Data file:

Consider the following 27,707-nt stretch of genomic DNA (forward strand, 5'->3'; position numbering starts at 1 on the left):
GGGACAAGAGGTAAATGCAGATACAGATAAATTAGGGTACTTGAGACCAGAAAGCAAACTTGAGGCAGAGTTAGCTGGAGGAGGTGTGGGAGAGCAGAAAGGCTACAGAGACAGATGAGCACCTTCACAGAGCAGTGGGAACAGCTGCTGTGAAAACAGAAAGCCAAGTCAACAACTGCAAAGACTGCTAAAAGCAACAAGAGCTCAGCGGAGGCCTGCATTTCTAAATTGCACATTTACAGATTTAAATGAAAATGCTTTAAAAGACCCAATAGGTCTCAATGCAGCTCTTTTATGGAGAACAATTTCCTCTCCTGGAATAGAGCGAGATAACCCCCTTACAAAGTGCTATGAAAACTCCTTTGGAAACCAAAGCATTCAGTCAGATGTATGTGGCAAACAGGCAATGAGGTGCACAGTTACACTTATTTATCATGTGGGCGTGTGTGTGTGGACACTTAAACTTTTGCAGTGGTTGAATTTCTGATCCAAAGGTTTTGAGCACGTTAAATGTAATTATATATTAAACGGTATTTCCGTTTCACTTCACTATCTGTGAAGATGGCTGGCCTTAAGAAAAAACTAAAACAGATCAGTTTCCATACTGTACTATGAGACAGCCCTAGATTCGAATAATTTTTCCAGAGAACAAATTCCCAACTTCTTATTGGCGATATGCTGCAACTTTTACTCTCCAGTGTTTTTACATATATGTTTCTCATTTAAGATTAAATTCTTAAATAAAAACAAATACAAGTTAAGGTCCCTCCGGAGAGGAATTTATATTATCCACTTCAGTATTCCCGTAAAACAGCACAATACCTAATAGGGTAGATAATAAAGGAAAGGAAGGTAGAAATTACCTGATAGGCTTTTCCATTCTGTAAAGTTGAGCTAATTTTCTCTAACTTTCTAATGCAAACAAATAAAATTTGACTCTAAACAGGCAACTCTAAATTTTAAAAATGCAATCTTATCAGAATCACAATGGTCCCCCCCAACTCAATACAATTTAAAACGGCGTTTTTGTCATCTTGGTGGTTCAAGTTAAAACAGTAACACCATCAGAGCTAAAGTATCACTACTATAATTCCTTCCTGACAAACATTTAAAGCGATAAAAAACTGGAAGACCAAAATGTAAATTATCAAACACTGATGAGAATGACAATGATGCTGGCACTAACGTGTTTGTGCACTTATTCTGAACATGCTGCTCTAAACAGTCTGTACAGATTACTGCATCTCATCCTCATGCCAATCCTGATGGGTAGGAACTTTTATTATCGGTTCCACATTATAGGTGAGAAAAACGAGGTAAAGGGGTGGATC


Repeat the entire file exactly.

Consider the following 27,707-nt stretch of genomic DNA (forward strand, 5'->3'; position numbering starts at 1 on the left):
GGGACAAGAGGTAAATGCAGATACAGATAAATTAGGGTACTTGAGACCAGAAAGCAAACTTGAGGCAGAGTTAGCTGGAGGAGGTGTGGGAGAGCAGAAAGGCTACAGAGACAGATGAGCACCTTCACAGAGCAGTGGGAACAGCTGCTGTGAAAACAGAAAGCCAAGTCAACAACTGCAAAGACTGCTAAAAGCAACAAGAGCTCAGCGGAGGCCTGCATTTCTAAATTGCACATTTACAGATTTAAATGAAAATGCTTTAAAAGACCCAATAGGTCTCAATGCAGCTCTTTTATGGAGAACAATTTCCTCTCCTGGAATAGAGCGAGATAACCCCCTTACAAAGTGCTATGAAAACTCCTTTGGAAACCAAAGCATTCAGTCAGATGTATGTGGCAAACAGGCAATGAGGTGCACAGTTACACTTATTTATCATGTGGGCGTGTGTGTGTGGACACTTAAACTTTTGCAGTGGTTGAATTTCTGATCCAAAGGTTTTGAGCACGTTAAATGTAATTATATATTAAACGGTATTTCCGTTTCACTTCACTATCTGTGAAGATGGCTGGCCTTAAGAAAAAACTAAAACAGATCAGTTTCCATACTGTACTATGAGACAGCCCTAGATTCGAATAATTTTTCCAGAGAACAAATTCCCAACTTCTTATTGGCGATATGCTGCAACTTTTACTCTCCAGTGTTTTTACATATATGTTTCTCATTTAAGATTAAATTCTTAAATAAAAACAAATACAAGTTAAGGTCCCTCCGGAGAGGAATTTATATTATCCACTTCAGTATTCCCGTAAAACAGCACAATACCTAATAGGGTAGATAATAAAGGAAAGGAAGGTAGAAATTACCTGATAGGCTTTTCCATTCTGTAAAGTTGAGCTAATTTTCTCTAACTTTCTAATGCAAACAAATAAAATTTGACTCTAAACAGGCAACTCTAAATTTTAAAAATGCAATCTTATCAGAATCACAATGGTCCCCCCCAACTCAATACAATTTAAAACGGCGTTTTTGTCATCTTGGTGGTTCAAGTTAAAACAGTAACACCATCAGAGCTAAAGTATCACTACTATAATTCCTTCCTGACAAACATTTAAAGCGATAAAAAACTGGAAGACCAAAATGTAAATTATCAAACACTGATGAGAATGACAATGATGCTGGCACTAACGTGTTTGTGCACTTATTCTGAACATGCTGCTCTAAACAGTCTGTACAGATTACTGCATCTCATCCTCATGCCAATCCTGATGGGTAGGAACTTTTATTATCGGTTCCACATTATAGGTGAGAAAAACGAGGTAAAGGGGTGGATC